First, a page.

This makes no sense. You're assuming that the sprawl dwellers of Southern CA would actually prefer to live in a Hong Kong-style mini-condo in South Central or Van Nuys, but NIMBYism forces them into sprawl.

The reality is that these families don't want that kind of lifestyle. They want a SFH with decent schools, a yard, safety, etc. If you somehow blocked all IE Empire growth they would just move to Phoenix or wherever, or further out of LA in a different direction.
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  #51  
Old Posted Jan 2, 2018, 7:56 PM
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Originally Posted by Pedestrian View Post
An unlimited supply of desalinated sea water would require an unlimited supply of energy (hopefully from renewable sources) and produce an unlimited amount of brine toxic to sea life in the immediate vicinity of the outflows. The "wonders" are not without "issues" that have stopped many projects before now.
From what I've read/understand, California doesn't have a water shortage because of it's population. It's just that 70% or 75% of the water supply goes towards farming and industrial uses. I'm guessing if things became very dire, they would have to redirect those water uses.

I've read Southern California has the same water usage rate as it did in the 1970s, or something to that effect.
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  #52  
Old Posted Jan 2, 2018, 8:30 PM
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From what I've read/understand, California doesn't have a water shortage because of it's population. It's just that 70% or 75% of the water supply goes towards farming and industrial uses. I'm guessing if things became very dire, they would have to redirect those water uses.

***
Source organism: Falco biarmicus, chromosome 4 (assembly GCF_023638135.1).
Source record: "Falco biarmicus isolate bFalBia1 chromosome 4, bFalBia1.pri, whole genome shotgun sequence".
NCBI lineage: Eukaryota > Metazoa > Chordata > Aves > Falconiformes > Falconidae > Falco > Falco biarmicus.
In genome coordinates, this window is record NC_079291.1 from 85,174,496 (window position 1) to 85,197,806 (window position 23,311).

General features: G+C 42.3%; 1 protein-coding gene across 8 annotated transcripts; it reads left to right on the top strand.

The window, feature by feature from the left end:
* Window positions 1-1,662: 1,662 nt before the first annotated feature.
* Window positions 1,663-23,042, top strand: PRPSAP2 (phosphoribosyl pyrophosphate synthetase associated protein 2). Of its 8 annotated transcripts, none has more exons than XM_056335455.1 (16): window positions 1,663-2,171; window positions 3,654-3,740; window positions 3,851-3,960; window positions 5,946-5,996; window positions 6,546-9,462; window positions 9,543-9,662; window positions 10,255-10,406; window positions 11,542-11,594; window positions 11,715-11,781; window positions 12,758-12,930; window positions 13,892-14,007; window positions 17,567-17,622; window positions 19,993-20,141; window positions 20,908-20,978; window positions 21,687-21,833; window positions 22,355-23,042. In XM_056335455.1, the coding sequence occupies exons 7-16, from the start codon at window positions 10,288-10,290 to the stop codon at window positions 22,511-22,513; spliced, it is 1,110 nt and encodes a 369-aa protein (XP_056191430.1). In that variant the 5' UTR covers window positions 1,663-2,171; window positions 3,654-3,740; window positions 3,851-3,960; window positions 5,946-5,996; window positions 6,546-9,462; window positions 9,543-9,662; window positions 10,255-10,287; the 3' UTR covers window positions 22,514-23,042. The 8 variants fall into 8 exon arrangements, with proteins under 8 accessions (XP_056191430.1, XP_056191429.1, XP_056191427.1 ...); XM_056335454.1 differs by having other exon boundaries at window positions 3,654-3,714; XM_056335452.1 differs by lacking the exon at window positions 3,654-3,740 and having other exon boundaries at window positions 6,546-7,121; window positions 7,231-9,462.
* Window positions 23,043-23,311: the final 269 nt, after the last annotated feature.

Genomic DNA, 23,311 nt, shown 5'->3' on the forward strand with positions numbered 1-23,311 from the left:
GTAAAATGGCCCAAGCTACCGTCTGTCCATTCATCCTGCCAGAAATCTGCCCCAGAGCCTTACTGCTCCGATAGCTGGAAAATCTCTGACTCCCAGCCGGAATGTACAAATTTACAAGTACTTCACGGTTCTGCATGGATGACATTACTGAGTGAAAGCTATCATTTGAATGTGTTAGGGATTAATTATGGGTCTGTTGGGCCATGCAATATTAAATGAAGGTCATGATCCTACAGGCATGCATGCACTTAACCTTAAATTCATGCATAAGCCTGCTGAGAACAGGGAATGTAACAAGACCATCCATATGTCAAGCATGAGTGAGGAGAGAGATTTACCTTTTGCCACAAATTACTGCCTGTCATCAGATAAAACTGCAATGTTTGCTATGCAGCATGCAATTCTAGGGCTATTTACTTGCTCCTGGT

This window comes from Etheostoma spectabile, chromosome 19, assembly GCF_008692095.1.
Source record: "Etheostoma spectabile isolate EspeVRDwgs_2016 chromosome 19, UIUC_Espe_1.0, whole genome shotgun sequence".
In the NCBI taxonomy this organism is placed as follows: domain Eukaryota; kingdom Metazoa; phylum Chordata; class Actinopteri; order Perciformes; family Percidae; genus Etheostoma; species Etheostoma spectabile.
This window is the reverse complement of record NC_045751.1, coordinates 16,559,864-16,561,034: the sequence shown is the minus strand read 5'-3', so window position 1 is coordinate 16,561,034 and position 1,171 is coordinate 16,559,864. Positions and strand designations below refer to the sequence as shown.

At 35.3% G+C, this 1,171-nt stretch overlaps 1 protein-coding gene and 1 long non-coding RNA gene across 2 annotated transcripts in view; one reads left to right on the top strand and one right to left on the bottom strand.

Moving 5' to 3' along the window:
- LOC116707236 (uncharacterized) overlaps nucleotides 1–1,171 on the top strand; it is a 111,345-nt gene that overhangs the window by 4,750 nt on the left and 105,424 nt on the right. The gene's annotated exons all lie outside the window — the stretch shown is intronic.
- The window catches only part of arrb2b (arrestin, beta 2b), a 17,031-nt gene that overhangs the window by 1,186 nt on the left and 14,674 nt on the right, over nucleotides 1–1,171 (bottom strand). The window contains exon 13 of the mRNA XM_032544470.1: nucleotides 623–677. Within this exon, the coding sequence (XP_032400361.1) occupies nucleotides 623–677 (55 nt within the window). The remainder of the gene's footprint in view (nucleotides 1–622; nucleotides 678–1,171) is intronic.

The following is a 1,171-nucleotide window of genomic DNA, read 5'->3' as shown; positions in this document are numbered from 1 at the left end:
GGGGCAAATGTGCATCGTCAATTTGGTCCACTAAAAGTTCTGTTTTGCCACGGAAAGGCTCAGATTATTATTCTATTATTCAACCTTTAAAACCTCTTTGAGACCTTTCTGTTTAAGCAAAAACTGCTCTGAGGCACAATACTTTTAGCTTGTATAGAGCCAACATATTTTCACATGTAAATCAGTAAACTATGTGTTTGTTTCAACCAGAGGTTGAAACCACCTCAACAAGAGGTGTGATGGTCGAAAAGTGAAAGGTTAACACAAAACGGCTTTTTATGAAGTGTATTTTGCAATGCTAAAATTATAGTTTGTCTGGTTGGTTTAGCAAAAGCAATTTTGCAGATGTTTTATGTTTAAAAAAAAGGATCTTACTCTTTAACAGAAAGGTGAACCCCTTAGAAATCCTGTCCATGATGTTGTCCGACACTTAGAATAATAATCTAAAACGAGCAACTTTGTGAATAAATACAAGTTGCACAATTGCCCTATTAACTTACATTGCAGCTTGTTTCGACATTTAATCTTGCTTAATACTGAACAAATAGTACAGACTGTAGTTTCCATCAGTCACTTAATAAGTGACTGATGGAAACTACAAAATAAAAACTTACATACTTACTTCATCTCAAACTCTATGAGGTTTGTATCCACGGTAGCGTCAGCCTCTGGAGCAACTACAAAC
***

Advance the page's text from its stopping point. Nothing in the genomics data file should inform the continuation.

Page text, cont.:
I've read Southern California has the same water usage rate as it did in the 1970s, or something to that effect.
I’ve heard that much of agricultural water goes back into the water table. I don’t know the percentage but more than non-agricultural uses I’d imagine.
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  #53  
Old Posted Jan 2, 2018, 8:42 PM
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I’ve heard that much of agricultural water goes back into the water table. I don’t know the percentage but more than non-agricultural uses I’d imagine.
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. . . salinization issues are critical to the sustainability of irrigated agriculture in the San Joaquin Valley and similarly probably to many other areas of the world with relatively closed groundwater systems. Our detailed historic simulations of soil and groundwater salinity in the San Joaquin Valley suggest that irrigation may not be sustainable. Future work should assess the robustness of these conclusions by means of a parameter sensitivity analysis and further field testing of the model simulations (see Supporting Text for further discussion). Although not considered in this study, accumulation of boron and selenium in soils of the San Joaquin Valley pose an additional threat to the sustainability of agriculture